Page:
In the United States and Europe, 30% to 50% are nearsighted (meaning you can’t see far distances), whereas, in parts of East Asia, nearsighted currently affects most young adults. Nearsighted (known as myopia) generally results from excessive axial growth of the eye during childhood, leading to a mismatch between the optical focal length of the eye and the axial length of the eye. This structural relationship between excessive axial eye length and refractive error gives rise to the rule of thumb that elongation of 1mm can cause a shift in vision by a specific amount, helping optometrists choose the right glasses or contact prescription for someone. However, this axial elongation can also contribute to other eye sight issues.
In a previous study of a chick model, the genetic variants regulating eye size in eyes with normal visual experience were found to be distinct from the genetic variants conferring susceptibility to myopia induced by altered visual experience. Although a handful of studies in humans have each identified one or a few gene variants that fit this pattern (i.e., being associated with eye size but not associated with refractive error), the generality of this distinction has never been tested in humans. Here, researchers perform the first genome-wide association study (GWAS) for eye size in humans and use the results to test the hypothesis that the genetic variants controlling normal eye size do not overlap with those associated with susceptibility to refractive error.
In this study, the eyes of UK Biobank participants were classified as emmetropic (people having no eyesight issues) by using specific spherical (SPH) and astigmatic (CYL) measurements. . Ideally, a GWAS for axial length, or axial length and corneal curvature combined, would have served as a better GWAS for eye size; however, a very large, genetically profiled cohort with axial length measurements does not exist yet. Thus, this study performed a GWAS for corneal curvature in the group as a proxy for eye size. After testing 6,961,902 genetic markers in a sample of 22,180 UK Biobank participants, a total of 32 independent genetic regions harbored markers that were significantly associated with corneal curvature in emmetropes, which include rs4074961 in the RSPO1 gene, rs1550094 in the PRSS56 gene, rs1309572 in the CWC27 gene, rs6787409 in the PPP2R3A gene, rs7723567 in the THBS4 gene, rs11836781 in the LOC105369896 gene and rs3118515 in the LOC100506532 gene. In addition, analysis for genetic correlation between the eye size surrogate and a series of other traits: refractive error, corneal curvature, and body height based on a set of over 1 million genetic variants distributed across the genome. It showed eye size and corneal curvature were well correlated. Most importantly, the genetic correlation between eye size and refractive error was close to zero, suggesting that genetic variants regulating eye size in emmetropic eyes may not be related to susceptibility to myopia.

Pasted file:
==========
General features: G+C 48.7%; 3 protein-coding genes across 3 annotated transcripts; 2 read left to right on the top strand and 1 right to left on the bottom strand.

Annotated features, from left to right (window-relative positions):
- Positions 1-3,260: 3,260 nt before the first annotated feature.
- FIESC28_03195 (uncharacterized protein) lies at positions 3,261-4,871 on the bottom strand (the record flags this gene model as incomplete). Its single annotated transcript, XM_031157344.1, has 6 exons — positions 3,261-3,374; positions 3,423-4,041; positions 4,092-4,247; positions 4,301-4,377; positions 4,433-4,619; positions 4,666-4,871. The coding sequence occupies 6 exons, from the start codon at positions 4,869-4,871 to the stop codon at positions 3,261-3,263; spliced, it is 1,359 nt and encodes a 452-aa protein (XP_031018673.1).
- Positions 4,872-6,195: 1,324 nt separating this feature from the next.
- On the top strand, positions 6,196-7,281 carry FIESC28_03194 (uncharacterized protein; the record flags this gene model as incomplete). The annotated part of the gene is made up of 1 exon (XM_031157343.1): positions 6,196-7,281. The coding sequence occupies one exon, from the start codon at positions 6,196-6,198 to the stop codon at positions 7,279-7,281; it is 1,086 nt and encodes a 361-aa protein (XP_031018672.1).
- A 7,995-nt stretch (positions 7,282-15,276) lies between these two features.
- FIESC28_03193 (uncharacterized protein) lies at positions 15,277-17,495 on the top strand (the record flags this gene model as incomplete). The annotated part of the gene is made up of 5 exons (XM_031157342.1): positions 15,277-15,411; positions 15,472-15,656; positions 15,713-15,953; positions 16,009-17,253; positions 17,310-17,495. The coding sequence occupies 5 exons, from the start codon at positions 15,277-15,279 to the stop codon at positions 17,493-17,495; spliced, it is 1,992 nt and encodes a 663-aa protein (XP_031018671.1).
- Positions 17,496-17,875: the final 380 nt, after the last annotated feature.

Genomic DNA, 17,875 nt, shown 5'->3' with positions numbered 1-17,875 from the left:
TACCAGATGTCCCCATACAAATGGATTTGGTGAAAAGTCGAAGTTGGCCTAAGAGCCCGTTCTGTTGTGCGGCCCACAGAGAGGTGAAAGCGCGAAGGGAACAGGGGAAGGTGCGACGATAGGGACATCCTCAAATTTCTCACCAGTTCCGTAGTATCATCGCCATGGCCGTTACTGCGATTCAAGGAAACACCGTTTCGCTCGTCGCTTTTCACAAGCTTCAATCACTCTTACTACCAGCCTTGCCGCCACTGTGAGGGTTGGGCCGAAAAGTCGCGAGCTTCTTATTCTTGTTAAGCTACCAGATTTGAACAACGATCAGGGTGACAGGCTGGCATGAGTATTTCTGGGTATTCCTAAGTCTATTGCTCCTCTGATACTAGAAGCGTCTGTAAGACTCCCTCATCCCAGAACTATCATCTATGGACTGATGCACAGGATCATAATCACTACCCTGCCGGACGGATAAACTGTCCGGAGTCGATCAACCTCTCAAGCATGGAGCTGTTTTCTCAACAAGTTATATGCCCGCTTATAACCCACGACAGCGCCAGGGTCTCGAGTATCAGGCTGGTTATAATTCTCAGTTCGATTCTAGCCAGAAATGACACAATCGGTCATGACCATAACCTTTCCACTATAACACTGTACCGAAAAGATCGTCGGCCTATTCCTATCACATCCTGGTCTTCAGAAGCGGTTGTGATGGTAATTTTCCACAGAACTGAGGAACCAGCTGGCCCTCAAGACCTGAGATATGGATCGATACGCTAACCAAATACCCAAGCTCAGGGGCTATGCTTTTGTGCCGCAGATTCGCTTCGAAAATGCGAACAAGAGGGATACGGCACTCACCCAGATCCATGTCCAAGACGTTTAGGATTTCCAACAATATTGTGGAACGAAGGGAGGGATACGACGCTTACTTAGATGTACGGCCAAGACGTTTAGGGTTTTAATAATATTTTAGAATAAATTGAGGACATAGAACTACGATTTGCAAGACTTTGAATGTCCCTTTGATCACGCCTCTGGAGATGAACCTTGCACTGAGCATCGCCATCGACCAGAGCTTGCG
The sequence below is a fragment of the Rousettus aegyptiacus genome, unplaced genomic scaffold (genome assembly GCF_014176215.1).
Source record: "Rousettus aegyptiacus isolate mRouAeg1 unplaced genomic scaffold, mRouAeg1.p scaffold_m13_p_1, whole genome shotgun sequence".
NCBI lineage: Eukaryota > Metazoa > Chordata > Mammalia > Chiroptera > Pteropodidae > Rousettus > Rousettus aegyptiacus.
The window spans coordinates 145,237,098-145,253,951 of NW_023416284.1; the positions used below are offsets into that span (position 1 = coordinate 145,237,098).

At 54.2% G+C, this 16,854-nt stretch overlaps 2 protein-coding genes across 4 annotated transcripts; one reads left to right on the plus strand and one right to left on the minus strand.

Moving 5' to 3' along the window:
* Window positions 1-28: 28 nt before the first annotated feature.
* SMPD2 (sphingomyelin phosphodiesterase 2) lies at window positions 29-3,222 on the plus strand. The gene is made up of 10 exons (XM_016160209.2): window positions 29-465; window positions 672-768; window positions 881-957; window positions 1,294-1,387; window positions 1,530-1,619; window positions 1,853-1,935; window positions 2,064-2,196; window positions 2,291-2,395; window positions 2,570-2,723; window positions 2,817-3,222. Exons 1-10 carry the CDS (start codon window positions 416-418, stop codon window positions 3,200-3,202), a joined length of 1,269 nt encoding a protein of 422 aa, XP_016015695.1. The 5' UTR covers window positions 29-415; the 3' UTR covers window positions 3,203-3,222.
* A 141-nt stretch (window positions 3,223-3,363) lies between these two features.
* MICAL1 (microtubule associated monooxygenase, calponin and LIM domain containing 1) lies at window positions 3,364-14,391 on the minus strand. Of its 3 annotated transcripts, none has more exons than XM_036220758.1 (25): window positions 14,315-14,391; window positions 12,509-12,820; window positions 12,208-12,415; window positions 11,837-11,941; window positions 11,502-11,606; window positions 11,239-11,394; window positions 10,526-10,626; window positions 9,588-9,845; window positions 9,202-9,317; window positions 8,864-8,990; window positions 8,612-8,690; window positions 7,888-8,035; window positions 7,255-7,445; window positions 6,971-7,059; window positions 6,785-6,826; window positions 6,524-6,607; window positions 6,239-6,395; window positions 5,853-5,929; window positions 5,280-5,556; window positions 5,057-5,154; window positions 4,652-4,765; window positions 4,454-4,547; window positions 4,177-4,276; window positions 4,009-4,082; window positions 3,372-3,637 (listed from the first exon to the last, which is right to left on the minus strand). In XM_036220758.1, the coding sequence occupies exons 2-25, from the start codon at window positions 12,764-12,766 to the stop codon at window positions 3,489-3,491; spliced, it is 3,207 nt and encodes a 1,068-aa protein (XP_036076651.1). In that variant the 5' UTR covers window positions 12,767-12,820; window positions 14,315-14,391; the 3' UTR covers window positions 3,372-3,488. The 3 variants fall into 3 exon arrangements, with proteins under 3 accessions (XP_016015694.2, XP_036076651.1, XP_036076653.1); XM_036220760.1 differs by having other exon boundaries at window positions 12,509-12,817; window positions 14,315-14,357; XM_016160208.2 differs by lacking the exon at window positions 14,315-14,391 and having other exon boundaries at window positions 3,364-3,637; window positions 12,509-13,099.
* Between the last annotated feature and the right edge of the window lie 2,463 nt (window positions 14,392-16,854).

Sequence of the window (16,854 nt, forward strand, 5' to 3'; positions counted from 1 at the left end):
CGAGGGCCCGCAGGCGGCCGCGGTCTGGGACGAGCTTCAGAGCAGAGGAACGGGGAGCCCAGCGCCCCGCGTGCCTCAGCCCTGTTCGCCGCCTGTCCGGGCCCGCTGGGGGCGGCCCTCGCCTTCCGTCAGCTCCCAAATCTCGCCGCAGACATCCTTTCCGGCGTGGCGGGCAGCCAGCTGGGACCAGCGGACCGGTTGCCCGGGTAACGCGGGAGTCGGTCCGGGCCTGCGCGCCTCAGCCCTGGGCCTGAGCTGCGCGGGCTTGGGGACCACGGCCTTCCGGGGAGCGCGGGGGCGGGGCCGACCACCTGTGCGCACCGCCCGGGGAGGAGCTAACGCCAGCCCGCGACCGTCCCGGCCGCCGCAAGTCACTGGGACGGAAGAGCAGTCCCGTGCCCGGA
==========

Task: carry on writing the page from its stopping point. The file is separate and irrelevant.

The major weakness of the current work was that they had to use those with ineffective eyesight as a proxy for eye size rather than a dataset with information on both eyes size and eyesight. However, in support of the validity of this approach, a proportion of the most strongly associated variants in the current GWAS were in genomic regions previously reported to be associated with eye size (or with both axial length and corneal curvature). If you would like to know more about this research, you can read the study here:
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